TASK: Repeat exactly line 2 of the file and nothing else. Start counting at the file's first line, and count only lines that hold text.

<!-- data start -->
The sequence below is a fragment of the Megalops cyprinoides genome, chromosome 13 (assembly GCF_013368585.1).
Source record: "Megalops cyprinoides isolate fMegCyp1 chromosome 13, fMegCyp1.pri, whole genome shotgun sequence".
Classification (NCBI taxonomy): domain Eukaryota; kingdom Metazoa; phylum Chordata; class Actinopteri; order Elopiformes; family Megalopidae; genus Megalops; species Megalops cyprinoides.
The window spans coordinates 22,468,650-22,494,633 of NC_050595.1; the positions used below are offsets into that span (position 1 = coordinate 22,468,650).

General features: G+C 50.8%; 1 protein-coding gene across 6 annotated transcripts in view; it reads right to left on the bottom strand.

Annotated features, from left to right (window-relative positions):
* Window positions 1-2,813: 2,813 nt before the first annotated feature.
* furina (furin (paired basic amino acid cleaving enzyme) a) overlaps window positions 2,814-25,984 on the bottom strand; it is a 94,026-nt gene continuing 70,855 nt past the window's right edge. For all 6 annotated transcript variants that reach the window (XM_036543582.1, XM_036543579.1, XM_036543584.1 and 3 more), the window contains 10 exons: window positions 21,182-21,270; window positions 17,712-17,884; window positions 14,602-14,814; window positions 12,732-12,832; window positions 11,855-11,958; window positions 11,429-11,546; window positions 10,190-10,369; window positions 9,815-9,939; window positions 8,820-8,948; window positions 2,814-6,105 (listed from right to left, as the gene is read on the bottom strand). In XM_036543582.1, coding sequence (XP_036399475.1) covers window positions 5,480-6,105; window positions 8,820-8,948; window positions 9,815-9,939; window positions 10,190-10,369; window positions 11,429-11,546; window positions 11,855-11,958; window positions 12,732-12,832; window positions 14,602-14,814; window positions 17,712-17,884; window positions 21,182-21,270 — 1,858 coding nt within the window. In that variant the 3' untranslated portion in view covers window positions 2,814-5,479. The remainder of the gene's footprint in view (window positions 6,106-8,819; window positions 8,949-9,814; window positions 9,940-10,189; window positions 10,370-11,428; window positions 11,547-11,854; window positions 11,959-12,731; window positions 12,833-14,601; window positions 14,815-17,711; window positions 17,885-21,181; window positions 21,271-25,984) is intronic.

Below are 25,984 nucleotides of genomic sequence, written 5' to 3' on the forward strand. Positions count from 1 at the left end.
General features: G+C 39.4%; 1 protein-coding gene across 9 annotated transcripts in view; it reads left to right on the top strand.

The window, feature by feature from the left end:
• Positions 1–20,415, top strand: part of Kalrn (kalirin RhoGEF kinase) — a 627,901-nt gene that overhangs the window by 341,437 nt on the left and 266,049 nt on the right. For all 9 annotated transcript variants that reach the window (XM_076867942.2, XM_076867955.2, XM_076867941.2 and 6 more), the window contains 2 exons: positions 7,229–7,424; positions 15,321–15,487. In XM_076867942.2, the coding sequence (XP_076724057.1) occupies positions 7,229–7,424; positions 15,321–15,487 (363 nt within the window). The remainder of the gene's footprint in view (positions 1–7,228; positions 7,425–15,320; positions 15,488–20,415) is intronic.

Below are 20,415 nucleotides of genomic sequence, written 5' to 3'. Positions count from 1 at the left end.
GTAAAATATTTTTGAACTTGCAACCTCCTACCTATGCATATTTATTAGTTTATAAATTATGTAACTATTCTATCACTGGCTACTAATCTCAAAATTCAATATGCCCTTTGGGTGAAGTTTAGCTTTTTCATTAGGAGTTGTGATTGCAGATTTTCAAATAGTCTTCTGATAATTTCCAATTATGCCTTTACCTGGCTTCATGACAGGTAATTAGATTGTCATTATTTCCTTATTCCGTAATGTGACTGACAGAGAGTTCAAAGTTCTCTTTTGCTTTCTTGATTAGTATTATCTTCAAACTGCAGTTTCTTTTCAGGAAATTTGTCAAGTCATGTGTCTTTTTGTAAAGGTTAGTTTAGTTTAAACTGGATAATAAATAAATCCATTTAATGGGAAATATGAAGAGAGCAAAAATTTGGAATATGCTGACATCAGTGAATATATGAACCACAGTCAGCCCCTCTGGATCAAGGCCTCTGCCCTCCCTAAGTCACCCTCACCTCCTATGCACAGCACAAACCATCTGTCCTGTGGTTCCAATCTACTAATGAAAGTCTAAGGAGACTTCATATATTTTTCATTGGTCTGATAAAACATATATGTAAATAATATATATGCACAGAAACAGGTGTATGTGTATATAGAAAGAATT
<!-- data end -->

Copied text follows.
Source record: "Megalops cyprinoides isolate fMegCyp1 chromosome 13, fMegCyp1.pri, whole genome shotgun sequence".